No body-worn cameras
Even though Phoenix approved in February a five-year $5.7 million contract for body cameras — after years of community activists pushing city leaders to do so — most of the police officers facing protesters at Friday’s demonstration were not wearing recording devices.
Fortune, the police spokeswoman, said some did wear them. She confirmed community response detectives – who aren’t dressed in standard police uniforms and often work to communicate more candidly with the crowd – wore body cameras on Friday.
“Our Downtown Operations officers have not been issued (body-worn cameras),” Fortune said. “They are part of our second phase of our body-worn camera rollout.”
She said it’s possible other patrol officers who responded to the scene did have cameras on them, but she was working to confirm the information.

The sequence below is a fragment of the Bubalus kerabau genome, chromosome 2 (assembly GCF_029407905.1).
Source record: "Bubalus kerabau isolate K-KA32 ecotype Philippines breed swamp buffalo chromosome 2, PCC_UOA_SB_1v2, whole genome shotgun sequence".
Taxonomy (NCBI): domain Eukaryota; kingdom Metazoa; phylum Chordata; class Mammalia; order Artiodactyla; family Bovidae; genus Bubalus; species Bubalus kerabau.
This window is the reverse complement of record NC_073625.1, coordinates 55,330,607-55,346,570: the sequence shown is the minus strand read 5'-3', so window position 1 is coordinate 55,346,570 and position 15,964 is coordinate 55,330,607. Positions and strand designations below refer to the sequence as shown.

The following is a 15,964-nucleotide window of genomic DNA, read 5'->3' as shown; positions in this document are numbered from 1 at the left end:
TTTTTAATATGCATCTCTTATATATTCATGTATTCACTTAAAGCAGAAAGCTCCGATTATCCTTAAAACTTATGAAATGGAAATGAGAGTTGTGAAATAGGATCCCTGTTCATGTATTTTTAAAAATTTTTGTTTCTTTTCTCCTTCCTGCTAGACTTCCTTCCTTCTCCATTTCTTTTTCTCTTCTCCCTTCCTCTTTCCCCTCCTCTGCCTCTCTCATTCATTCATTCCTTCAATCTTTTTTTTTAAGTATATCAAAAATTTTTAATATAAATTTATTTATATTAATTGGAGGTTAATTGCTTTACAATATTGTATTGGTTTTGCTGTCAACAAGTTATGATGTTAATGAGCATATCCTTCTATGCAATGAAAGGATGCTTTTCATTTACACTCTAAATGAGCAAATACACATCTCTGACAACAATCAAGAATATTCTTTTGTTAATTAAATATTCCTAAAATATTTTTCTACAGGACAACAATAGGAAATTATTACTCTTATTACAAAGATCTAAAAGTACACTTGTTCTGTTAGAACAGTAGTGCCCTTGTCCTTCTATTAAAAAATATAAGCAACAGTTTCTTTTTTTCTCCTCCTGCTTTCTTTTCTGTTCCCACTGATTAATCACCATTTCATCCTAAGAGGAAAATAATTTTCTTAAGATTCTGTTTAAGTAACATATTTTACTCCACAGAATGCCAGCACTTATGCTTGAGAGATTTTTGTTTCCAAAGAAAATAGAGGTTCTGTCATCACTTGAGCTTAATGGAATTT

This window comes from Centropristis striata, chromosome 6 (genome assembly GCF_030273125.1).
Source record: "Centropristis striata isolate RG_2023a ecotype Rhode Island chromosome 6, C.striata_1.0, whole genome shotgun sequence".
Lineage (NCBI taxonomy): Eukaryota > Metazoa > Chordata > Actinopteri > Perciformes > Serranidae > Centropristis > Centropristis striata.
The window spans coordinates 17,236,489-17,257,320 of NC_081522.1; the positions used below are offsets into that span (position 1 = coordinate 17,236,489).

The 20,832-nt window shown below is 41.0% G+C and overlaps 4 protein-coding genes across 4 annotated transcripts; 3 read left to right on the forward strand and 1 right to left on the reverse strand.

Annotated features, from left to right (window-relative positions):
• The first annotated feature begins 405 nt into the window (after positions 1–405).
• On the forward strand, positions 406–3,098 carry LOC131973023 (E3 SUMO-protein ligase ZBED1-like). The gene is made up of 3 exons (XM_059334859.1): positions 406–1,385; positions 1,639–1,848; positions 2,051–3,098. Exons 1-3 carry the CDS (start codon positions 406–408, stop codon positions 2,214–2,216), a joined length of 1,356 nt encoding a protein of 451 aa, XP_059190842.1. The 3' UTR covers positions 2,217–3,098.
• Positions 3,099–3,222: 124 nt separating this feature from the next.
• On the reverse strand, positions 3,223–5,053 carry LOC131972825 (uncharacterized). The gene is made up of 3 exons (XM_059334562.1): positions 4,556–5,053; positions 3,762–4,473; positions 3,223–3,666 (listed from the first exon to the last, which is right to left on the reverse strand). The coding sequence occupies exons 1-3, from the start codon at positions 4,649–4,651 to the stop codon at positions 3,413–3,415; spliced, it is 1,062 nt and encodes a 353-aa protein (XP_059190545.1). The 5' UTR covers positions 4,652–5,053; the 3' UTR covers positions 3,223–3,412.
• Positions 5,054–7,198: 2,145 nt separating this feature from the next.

“We are actively collecting information and I would ask for a little time to provide you with facts,” Fortune added.
The police department is expected to have all 1,200 cameras deployed in all seven precincts by mid-August, according to KJZZ.
Time in jail was a reminder of migrant detention
Two of the demonstrators who were arrested, Angeles Maldonado and Jessica Bristow, said the time spent in jail cemented their beliefs of why they showed up to the Friday rally in the first place.
Like them, migrant fathers, mothers, teens and children are spending time in detention facilities meant for short-term stay. Several of the border detention facilities have been found to be severely overcrowded and unsanitary. And migrants families have also spent several days, sometimes weeks, in those cells, fare more than 72-hour limit.